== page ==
I had been waiting years to finally see Steve James’ documentary adaptation of Roger Ebert’s autobiography of the same name. It’s just a shame that Roger wasn’t around till the end to see the finished product of this beautiful and heartfelt documentary. The film chronicles Ebert’s life, from humble beginnings in small town Illinois, to alcohol addiction to eventual recovery, and to of course becoming the most renowned and famous film critic of all time. The film not only celebrate’s Ebert’s life, but also of his love of the movies. Roger Ebert could either make or break a filmmaker’s career with his review on Siskel and Ebert, and we see filmmakers such as Errol Morris, Martin Scorsese, and many more discuss how Roger helped get them to where they are today. Without Roger Ebert, I wouldn’t be writing these sentences to you right now. The man influenced my life and thinking in so many ways, so it’s understandable that I broke down quite a bit watching this film. Roger Ebert’s legacy will continue to live on for years and years to come, and I urge you to please honor his legacy by watching this beautiful, beautiful film. The film is currently on Demand.
2. Guardians of the Galaxy
This is the best film that Marvel Studios has made, ever. I say this because as much as I enjoyed The Avengers and the other films in this billion dollar franchise, nothing comes close to the amount of joy and laughter I had watching James Gunn’s Guardians of the Galaxy this summer. Gunn writes and directs this quirky and downright bizarre superhero film that is the vulgar, red-headed step child that Marvel had tried to keep away from the public, until now. Chris Pratt has become a movie star overnight for his role as Peter Quill, which is incredibly well deserved. We also get some great work from Bradley Cooper as Rocket, Vin Diesel as Groot, Zoe Saldana as Gamora, and Dave Bautista in another breakout performance as Drax. The film is very aware of how strange and offbeat it is, and it has a lot of fun with it. What makes it even better is that audiences are responding very well to the offbeat nature of the film. The Avengers 2 better blow the doors off in order to be in the same ballpark as Guardians of the Galaxy. The film is currently still playing in theaters.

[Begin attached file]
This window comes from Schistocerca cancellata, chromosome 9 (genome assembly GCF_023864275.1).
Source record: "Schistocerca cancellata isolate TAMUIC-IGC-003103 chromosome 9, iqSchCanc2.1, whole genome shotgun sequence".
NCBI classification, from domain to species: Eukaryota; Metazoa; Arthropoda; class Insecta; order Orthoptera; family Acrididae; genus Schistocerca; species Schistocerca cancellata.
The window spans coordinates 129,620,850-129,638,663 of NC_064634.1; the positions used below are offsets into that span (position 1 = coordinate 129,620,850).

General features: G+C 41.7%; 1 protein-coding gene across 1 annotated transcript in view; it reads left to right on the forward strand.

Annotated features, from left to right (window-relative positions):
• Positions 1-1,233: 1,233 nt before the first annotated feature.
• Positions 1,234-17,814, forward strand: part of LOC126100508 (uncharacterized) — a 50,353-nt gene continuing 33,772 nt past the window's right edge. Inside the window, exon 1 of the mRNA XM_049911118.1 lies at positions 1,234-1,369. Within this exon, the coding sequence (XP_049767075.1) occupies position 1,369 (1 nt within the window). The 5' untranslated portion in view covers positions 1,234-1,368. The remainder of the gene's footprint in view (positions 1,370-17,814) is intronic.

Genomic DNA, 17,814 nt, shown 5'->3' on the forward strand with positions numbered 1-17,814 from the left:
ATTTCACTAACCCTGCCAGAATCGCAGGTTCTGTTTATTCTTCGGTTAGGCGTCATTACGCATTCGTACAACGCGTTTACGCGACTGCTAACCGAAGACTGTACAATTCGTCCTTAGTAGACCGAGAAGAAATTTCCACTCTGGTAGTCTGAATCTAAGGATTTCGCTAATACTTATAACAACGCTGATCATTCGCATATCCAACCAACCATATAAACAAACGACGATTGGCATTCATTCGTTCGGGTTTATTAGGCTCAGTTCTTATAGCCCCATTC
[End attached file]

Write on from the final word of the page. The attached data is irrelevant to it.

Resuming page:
This is a film that no matter how many films I see this year, good or bad, they can’t come close to Richard Linklater’s masterpiece, known as Boyhood. Shot over 12 years, it follows the story of Mason, a Texas boy who goes through life, from age 6 to 18. I’ve written a couple of articles about Boyhood, and why it’s so great, and I would like to reiterate it once again. Boyhood is a beautiful film because it’s relatable. I don’t know how many folks related to it (people who I’ve talked to say it’s great), but the film connected with me on a large level. I saw the film twice, and with my second viewing, I was in tears by the end of the film. I didn’t want to say goodbye to Mason. I had seen this kid, and actor Ellar Coltrane, grow up in a matter of 3 hours. I had this bond with Mason and his family that I don’t believe I’ve had with any other character on film, to be completely honest with you. Richard Linklater’s last film, Before Midnight, was my favorite of the previous summer, and while I love his Before trilogy, and it’s one of my five favorite trilogies of all time, at this point in my life, they don’t stick with me like Boyhood. I’m getting a little misty eyed just reminiscing about the film. The film is still playing in theaters, and if you haven’t seen Boyhood yet, then what are you doing?
So thank you for reading this list, and I look forward to the rest of the movie year.